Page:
Historically in the UK, in order to get divorced, somebody has to take the blame – in fact there are only five recognised grounds for divorce:
- Adultery (which must be with a member of the opposite sex)
- Unreasonable Behaviour (e.g. violence, verbal abuse, drink and drugs)
- Desertion (your partner has left you for at least two of the past 2.5 years)
- Living apart for over two years (your partner must agree to the divorce)
- Living apart for over five years (even if your partner disagrees)
This leaves married couples in the awkward position of being unable legally to amicably end their marriage, without one or the other taking the blame.
In an era where ‘conscious uncoupling’ is a household phrase, many people argue that it is time for No Fault Divorce to be an option – and it very nearly was.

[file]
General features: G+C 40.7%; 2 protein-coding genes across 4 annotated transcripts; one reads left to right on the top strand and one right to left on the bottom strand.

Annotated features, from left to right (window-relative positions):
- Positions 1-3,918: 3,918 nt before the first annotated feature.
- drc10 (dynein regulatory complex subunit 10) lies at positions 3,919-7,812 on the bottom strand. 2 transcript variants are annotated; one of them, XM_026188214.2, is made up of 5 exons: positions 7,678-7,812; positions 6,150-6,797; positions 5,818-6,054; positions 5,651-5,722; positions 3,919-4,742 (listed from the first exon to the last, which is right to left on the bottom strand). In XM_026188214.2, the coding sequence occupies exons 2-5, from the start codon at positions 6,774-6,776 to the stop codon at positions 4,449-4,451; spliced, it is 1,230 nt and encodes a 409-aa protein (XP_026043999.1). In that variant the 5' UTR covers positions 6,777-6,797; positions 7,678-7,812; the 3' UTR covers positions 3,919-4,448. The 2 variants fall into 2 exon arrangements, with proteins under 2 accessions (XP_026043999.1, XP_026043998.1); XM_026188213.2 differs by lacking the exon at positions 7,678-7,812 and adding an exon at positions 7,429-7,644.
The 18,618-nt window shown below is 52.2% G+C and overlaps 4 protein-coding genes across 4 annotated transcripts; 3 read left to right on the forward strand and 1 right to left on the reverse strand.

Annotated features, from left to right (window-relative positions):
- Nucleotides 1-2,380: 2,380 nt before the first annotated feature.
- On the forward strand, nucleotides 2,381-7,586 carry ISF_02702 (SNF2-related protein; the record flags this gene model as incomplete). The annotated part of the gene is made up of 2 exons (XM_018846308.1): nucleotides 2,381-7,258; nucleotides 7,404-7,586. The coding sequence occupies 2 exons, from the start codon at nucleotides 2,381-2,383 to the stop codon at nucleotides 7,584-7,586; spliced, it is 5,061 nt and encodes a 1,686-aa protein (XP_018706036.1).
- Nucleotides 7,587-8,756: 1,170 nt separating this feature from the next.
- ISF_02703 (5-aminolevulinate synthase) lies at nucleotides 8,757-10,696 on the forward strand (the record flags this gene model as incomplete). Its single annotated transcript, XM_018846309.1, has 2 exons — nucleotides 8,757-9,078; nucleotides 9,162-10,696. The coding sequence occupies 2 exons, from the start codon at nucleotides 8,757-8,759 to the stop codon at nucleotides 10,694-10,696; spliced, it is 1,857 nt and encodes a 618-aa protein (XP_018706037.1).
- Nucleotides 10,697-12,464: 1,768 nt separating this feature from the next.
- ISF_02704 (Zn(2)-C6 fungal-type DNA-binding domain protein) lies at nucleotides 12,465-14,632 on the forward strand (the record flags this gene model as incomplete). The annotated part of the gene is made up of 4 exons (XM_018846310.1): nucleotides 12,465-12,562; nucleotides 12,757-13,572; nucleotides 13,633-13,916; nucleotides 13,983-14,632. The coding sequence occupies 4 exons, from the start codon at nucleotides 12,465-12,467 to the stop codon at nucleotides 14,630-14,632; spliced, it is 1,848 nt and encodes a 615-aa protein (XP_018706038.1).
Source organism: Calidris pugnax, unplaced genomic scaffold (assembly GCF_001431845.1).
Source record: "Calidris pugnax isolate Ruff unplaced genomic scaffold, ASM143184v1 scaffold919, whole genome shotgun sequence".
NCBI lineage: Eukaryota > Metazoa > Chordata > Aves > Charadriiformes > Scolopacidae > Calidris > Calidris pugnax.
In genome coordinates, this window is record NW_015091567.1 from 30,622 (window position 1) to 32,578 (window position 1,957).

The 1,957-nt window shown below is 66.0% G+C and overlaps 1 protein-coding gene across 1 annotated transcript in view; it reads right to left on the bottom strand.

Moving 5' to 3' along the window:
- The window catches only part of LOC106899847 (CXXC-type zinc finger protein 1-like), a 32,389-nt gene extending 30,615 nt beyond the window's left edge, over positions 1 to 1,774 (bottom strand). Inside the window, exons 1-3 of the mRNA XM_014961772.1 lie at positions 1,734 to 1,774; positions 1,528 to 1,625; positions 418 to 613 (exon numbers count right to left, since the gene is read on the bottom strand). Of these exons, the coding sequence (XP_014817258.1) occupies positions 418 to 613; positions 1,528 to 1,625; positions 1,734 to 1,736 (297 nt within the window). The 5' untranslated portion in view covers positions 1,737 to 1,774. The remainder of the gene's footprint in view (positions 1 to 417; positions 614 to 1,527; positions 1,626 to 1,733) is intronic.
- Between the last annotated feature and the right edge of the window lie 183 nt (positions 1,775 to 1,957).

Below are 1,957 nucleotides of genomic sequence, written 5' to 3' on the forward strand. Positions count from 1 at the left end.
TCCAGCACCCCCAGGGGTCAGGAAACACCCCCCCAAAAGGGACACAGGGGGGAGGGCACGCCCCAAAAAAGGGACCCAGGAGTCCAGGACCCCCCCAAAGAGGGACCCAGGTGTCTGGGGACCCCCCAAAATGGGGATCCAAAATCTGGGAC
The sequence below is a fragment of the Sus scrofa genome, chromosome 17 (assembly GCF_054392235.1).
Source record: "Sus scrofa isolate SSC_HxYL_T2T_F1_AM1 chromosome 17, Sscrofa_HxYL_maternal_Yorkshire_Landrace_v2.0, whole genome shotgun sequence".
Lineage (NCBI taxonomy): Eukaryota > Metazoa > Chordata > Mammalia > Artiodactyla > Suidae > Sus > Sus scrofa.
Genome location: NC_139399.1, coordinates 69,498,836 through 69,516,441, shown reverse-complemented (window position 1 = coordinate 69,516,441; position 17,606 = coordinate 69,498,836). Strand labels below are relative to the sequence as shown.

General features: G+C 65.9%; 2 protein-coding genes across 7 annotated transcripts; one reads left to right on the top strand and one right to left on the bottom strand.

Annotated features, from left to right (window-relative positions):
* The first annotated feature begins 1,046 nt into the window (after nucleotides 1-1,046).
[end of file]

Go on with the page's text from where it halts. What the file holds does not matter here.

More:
The Family Law Act 1996 was introduced under John Major’s Conservative government, but in 1997 when Labour won power under Tony Blair, the elements of the Act relating to No Fault Divorce were not implemented.
As a result, the best couples can hope for is an uncontested divorce, but when one partner must admit culpability, this can leave negotiations over dividing assets, and even custody, biased in the other partner’s favour.
Parliamentary debates continue to consider implementing this two decades after it was almost enacted, and with the current trends in family law, it would seem to make sense.
More family law cases – including divorce – are being referred to mediation before they ever reach court, and mediation works best as an amicable, blame-free process where both partners can be involved on equal terms.
For couples with children this is especially important, as nobody would want to take the blame for the breakdown of their marriage, only to have their visitation rights affected as a result.
While some divorces will have a guilty party, due to excessive drink and drugs, verbal or physical abuse, or adultery, it seems only sensible to waive the two-year waiting period for an uncontested divorce on mutual terms, and allow more separating couples to benefit from fair and balanced mediation at a difficult time.